There is no way to make amends for the Sand Creek Massacre. It happened because white settlers invaded Indian lands, killed or drove off the buffalo, put up fences, and murdered Indians. Some died quickly by shooting and infectious diseases. Others died more slowly from starvation, whiskey, poverty, and cultural genocide. It was by no means a one-way street. Indians raided, killed, scalped, and terrorized whites. But they were defending their homeland and their way of life. Before white people started taking over land and other resources, relations between the whites and the Cheyenne/Arapaho people had been fairly peaceful. And, of course, the whites had, as Jared Diamond puts it, “guns, germs and steel,” as well as a lot more people.

I, a white person, was born in Denver less than 100 years after the massacre. I went to public schools that taught about “Manifest Destiny” without interrogating its racist, genocidal foundations and its roots in the Catholic Church’s “discovery doctrine,” which unilaterally declared it lawful for Europeans to steal any land not already occupied by “civilized” people, and to slaughter or enslave any “savages.” Cowboy and Indian movies perpetuated the stereotypes of stupid, savage, murderous Indians and their brave, innocent white victims. Nobody told the Indians’ side of the story.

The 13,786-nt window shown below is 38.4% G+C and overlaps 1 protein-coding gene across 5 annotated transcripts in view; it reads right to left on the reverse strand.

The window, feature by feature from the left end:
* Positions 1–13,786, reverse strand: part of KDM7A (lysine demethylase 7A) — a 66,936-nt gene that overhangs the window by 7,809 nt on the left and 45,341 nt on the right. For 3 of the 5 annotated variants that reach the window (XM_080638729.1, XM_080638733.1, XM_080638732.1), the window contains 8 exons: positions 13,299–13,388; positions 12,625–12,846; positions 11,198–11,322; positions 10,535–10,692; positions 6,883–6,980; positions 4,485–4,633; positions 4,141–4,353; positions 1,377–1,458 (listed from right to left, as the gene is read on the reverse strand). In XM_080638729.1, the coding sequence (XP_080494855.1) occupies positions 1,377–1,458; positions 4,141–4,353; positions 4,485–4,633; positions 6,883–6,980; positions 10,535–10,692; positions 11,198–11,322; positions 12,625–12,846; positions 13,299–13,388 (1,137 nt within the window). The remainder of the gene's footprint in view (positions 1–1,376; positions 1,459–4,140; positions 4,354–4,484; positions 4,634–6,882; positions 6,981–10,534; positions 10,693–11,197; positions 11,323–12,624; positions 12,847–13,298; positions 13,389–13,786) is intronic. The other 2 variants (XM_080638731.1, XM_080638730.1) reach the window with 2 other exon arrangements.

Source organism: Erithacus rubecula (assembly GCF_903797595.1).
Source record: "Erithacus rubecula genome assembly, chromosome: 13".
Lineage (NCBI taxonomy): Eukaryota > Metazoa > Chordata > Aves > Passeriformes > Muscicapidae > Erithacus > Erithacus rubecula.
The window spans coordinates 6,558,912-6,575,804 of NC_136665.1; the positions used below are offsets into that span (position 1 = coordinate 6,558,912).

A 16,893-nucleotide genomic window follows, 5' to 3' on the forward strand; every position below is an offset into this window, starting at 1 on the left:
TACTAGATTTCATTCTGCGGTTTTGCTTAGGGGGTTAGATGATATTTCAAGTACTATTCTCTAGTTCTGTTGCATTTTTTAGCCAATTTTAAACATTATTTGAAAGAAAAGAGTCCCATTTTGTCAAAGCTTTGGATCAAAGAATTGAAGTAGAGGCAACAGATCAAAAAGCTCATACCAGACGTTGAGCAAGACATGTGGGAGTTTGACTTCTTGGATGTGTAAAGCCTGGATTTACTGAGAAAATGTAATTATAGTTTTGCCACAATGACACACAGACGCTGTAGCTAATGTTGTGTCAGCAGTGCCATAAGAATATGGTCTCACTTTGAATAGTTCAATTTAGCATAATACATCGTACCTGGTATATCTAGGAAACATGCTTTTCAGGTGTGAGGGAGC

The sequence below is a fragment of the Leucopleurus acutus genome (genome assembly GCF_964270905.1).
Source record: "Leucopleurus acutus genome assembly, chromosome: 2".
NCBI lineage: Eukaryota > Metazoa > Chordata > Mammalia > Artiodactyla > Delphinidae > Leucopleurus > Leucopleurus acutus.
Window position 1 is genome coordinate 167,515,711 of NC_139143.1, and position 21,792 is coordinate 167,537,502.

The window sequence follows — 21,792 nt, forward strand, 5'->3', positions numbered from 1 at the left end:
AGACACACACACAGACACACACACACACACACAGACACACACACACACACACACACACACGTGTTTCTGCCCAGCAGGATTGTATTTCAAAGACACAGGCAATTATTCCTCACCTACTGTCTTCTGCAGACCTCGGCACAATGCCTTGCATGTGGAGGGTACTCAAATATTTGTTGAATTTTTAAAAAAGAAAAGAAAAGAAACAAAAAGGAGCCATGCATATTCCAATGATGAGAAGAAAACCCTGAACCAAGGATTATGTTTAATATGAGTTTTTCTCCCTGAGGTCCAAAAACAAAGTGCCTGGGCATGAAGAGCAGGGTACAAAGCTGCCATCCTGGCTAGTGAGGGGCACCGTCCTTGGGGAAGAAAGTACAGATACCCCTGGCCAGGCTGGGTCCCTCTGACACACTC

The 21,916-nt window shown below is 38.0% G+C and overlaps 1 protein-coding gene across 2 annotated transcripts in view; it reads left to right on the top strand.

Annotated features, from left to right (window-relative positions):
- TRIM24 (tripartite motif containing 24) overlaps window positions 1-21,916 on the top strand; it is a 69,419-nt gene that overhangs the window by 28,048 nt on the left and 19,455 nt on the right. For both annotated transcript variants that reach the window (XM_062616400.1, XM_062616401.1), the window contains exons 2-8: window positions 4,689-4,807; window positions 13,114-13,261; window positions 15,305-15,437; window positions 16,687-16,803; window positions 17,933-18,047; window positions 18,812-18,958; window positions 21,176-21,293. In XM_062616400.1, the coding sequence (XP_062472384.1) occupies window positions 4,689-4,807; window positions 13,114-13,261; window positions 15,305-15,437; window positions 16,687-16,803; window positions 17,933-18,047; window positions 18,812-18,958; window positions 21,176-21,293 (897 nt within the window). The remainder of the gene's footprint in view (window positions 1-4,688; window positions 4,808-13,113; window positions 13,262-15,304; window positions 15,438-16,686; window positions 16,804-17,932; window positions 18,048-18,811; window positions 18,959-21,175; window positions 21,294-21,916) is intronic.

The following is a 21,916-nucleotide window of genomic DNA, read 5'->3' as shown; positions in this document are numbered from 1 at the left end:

We can’t forge a new path forward without knowing where we’ve been. The descendants were not seeking apologies, and they emphasized that they were not seeking to assign blame or make us ashamed. But they wanted us to know their story. They also wanted us to know that, despite the best efforts of our white ancestors, they survived and they are still here. They spoke of their strength and resilience as a people. They seek recognition as people of equal dignity, people of sacred worth. They want sovereignty. I want that for them too, and I agree that they deserve it.

But they’ve lost so much. I’m especially sorrowful about the impending extinction of the Arapaho language. Language is not just a “tube for communication.” It carries lifeways and culture. It would be tragic to lose the knowledge, wisdom, and goodness embedded in Native ways of life and perspectives on what’s really real and what really matters.